A Guide for Those Who Are Drowning (A.K.A. surviving a mental breakdown)

This week, I decided to change up my listening material on my morning commute. Exciting stuff, I know, but hang with me. Wednesday morning, I heard this religious speaker relay a story of a man, who was swimming across a lake with one of his children, that was sucked under water by the weight of the water saturating his shoes. The man was able to kick off his shoes; he and his daughter made it safely to the other side of the lake. The speaker ended the story with this.

“At times we may all feel as if we are drowning…”

I, thankfully, have not experienced drowning in water, but I am too familiar with drowning in life. Since this is a common, but not often discussed, experience, I am sharing this guide, in hopes that it is helpful to you.

  • Be self-aware- most mental breakdowns typically come with some type of warning signs, which can include physical sensations like face tingling, stomach butterflies, feeling “heavy” or thoughts like “I am not good enough” or “I can’t…” Other factors, like being hungry or hot, will make you feel even worse, so keeping track of how you feel can  help you mitigate the impending breakdown.
  • When you recognize the warning signs, get somewhere private and comfortable ASAP- While having a breakdown isn’t something you should necessarily feel ashamed about, embarrassment from melting down in public will probably add to your discomfort. My favorite places to be when I am melting down is on my bed, buried in a blanket or in my bathtub while the shower runs over me, and if I am in public, I will excuse myself to sit either in my car or a private restroom until I can recompose myself enough to finish my work shift or errand.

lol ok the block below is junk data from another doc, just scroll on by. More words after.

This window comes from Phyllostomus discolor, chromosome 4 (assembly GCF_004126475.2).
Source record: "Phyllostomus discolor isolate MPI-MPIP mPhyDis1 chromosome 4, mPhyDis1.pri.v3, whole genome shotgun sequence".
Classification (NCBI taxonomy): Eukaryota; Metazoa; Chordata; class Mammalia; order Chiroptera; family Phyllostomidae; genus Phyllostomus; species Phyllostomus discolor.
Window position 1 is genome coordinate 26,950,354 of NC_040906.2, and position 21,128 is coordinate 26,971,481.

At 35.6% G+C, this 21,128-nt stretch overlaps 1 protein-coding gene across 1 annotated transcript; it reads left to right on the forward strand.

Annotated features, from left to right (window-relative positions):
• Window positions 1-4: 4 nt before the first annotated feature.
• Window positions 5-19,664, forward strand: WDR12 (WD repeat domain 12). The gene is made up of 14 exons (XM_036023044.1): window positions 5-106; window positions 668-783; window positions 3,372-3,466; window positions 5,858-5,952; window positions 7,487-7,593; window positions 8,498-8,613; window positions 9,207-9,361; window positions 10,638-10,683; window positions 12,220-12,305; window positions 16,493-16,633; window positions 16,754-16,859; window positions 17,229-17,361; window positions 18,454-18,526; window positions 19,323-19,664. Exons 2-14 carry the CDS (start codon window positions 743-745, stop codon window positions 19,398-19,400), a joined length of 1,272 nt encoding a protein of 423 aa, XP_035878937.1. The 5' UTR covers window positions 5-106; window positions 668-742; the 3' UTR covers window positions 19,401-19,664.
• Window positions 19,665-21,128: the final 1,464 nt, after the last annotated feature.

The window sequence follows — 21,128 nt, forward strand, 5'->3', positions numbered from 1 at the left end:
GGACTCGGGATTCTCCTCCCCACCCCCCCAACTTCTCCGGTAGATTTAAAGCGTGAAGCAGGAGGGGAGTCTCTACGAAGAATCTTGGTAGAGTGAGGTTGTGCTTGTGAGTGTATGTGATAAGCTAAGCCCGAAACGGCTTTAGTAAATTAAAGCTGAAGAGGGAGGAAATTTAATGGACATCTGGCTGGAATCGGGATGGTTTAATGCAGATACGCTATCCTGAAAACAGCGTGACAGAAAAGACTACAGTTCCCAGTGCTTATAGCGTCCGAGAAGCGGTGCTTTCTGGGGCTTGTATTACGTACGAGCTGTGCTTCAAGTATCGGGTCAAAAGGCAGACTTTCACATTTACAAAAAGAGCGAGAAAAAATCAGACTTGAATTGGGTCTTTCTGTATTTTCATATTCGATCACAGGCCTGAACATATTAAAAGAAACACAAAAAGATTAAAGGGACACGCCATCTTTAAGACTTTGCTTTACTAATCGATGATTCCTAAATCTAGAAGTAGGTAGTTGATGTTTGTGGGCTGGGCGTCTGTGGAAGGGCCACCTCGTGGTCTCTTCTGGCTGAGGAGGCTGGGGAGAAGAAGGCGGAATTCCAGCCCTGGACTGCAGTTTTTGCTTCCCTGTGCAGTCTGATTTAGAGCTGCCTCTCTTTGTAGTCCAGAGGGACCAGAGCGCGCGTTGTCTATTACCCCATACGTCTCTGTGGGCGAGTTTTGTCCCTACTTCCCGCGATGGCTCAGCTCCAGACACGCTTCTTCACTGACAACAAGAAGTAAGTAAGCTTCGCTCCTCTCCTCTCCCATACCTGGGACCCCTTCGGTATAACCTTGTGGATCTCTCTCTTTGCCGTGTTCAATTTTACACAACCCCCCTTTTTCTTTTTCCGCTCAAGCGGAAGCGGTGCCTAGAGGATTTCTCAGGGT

• Allow yourself to feel all the feels- If you are having a meltdown, it is safe to assume that you have lost the fight against whatever feelings you were trying to suppress, and that is okay. Your brain needs to process whatever is triggering your meltdown, so you can move past it. It won’t be pleasant, but you will feel better later. This step also includes giving yourself permission to cry as ugly as you need to, which has the added benefit of helping your body relieve itself of stress hormones.
  • Know that this is not the time to make life altering decisions- The likelihood that your brain is in a “fight or flight” resembling survival mode is pretty high right now, which means that the part of your brain that deals with rational thinking is not functioning like normal. If you are having breakdowns frequently and you know that work, relationship drama, etc. is causing them, you may have to make some big changes in order to feel better in the long term, but those decisions need to wait until after you calm down and can think clearly again or you could make a decision that you will regret. I feel the need to explicitly express that this includes the decision to commit suicide (1-800-273-8255 is the suicide prevention hotline number. Store it in your phone before you start feeling bad and call them before acting on any suicidal impulses).
  • You will feel drained after the worst symptoms pass. Make sure to drink plenty of water, eat a simple snack, and be extra kind to yourself. Try to relax for the next few hours and, if you can, go to bed early.

It may take some time and considerable effort, but you will feel better. Hang in there. I believe in you. I’d love to read any other suggestions you have, in the comments below.

4 thoughts on “A Guide for Those Who Are Drowning (A.K.A. surviving a mental breakdown)

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